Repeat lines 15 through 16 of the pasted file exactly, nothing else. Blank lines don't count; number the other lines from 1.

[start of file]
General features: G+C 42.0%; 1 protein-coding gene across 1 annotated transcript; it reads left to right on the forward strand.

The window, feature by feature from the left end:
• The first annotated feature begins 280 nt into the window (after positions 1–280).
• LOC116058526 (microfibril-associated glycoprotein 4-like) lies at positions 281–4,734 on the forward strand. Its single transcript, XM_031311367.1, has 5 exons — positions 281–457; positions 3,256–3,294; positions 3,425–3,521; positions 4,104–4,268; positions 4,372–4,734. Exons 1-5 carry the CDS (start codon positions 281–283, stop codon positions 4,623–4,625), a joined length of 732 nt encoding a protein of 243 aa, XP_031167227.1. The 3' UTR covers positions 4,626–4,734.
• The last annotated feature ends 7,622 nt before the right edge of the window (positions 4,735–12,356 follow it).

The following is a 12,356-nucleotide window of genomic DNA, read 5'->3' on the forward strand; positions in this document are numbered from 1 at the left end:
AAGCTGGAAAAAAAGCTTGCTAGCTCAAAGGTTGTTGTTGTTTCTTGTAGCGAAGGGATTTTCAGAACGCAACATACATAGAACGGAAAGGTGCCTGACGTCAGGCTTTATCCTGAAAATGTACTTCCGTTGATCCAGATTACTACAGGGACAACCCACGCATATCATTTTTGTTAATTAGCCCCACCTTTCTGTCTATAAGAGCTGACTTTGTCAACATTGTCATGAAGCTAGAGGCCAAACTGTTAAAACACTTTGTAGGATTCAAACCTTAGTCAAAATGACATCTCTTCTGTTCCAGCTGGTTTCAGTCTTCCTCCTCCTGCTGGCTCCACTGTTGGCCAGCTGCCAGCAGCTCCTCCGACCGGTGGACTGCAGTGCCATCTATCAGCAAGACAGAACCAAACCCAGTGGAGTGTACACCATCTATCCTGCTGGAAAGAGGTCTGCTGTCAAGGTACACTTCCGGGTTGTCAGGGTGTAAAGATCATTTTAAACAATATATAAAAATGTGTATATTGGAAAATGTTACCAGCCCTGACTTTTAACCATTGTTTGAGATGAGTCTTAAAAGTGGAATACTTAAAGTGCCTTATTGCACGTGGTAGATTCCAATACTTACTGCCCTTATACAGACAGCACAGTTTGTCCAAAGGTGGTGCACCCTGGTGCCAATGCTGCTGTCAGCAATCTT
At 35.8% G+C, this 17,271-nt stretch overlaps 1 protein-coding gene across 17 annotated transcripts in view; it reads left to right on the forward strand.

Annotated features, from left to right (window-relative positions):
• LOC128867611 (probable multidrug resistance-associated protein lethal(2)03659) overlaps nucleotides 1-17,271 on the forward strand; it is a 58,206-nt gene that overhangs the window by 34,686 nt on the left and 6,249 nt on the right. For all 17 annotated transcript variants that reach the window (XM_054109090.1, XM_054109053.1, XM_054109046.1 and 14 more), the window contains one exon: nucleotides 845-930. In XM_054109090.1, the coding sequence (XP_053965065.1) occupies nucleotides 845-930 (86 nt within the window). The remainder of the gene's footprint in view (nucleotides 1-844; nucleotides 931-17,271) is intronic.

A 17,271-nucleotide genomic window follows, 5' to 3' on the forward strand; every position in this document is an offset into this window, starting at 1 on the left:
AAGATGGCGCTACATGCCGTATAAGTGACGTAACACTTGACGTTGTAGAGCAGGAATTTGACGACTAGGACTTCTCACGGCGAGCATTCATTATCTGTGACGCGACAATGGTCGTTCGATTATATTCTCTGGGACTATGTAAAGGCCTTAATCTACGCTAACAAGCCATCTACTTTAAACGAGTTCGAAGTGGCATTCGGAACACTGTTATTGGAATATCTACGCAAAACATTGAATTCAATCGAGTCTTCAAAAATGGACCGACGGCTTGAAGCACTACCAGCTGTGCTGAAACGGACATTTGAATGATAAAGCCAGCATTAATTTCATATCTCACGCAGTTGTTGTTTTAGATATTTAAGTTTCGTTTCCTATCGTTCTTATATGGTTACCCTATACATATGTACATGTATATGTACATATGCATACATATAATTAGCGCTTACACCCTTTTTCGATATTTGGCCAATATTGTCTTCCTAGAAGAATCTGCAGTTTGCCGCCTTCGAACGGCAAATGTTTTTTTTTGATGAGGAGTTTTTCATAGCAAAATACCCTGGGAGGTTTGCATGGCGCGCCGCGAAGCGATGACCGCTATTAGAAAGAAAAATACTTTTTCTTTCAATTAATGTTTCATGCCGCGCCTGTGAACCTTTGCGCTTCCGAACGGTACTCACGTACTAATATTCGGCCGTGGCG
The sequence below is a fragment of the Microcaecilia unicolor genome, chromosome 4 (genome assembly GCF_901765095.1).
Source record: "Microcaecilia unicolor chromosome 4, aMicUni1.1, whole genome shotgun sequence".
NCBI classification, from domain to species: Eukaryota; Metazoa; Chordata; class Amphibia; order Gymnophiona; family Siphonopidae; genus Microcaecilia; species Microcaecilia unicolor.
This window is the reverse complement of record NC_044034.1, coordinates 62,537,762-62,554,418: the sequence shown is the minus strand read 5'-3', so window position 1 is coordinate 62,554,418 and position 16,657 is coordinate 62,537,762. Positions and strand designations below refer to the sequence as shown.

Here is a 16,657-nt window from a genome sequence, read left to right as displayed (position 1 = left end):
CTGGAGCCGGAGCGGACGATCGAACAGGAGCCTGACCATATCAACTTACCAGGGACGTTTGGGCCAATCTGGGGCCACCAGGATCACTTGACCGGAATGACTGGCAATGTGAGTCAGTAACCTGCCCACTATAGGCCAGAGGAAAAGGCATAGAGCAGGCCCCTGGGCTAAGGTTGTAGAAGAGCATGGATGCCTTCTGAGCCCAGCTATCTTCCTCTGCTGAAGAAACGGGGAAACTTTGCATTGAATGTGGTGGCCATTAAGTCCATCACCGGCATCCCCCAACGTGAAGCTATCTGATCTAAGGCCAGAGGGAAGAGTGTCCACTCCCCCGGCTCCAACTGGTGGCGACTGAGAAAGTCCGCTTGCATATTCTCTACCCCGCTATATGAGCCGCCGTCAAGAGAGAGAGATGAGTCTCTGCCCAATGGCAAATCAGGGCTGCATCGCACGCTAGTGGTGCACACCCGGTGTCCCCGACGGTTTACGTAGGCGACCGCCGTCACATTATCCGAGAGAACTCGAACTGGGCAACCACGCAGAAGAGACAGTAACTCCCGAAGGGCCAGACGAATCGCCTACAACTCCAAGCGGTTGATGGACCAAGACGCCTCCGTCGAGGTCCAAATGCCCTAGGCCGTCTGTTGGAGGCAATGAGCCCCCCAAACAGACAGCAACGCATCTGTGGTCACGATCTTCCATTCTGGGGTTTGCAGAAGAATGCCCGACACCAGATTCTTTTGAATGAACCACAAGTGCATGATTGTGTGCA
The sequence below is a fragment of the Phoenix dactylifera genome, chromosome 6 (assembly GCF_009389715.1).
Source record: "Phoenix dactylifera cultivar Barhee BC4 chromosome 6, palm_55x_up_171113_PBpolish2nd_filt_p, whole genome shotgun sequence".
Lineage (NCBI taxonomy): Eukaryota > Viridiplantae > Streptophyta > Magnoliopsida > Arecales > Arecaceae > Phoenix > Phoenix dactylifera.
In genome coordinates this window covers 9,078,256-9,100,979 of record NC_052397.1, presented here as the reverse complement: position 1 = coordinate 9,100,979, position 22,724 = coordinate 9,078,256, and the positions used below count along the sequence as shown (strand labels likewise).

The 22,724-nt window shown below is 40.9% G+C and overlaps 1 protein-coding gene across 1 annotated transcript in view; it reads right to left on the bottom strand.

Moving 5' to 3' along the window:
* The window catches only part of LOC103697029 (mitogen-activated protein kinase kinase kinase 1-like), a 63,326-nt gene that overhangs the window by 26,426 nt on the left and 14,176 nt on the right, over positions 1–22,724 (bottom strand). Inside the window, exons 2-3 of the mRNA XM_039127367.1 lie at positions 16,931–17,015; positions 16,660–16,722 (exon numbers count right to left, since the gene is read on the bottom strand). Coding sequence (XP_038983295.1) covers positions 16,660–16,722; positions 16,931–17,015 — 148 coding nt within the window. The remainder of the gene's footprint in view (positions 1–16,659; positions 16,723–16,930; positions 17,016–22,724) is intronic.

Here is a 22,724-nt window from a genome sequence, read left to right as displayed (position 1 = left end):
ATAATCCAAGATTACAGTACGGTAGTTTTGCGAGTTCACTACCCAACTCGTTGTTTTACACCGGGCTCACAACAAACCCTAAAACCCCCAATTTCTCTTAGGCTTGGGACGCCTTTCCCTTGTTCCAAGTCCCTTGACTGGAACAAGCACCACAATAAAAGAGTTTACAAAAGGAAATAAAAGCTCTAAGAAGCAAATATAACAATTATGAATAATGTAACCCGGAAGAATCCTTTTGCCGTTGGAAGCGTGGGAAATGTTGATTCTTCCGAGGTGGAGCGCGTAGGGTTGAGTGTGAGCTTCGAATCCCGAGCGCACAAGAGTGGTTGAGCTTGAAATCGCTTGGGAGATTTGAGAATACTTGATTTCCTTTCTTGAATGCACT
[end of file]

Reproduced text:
NCBI classification, from domain to species: Eukaryota; Metazoa; Chordata; class Amphibia; order Gymnophiona; family Siphonopidae; genus Microcaecilia; species Microcaecilia unicolor.
This window is the reverse complement of record NC_044034.1, coordinates 62,537,762-62,554,418: the sequence shown is the minus strand read 5'-3', so window position 1 is coordinate 62,554,418 and position 16,657 is coordinate 62,537,762. Positions and strand designations below refer to the sequence as shown.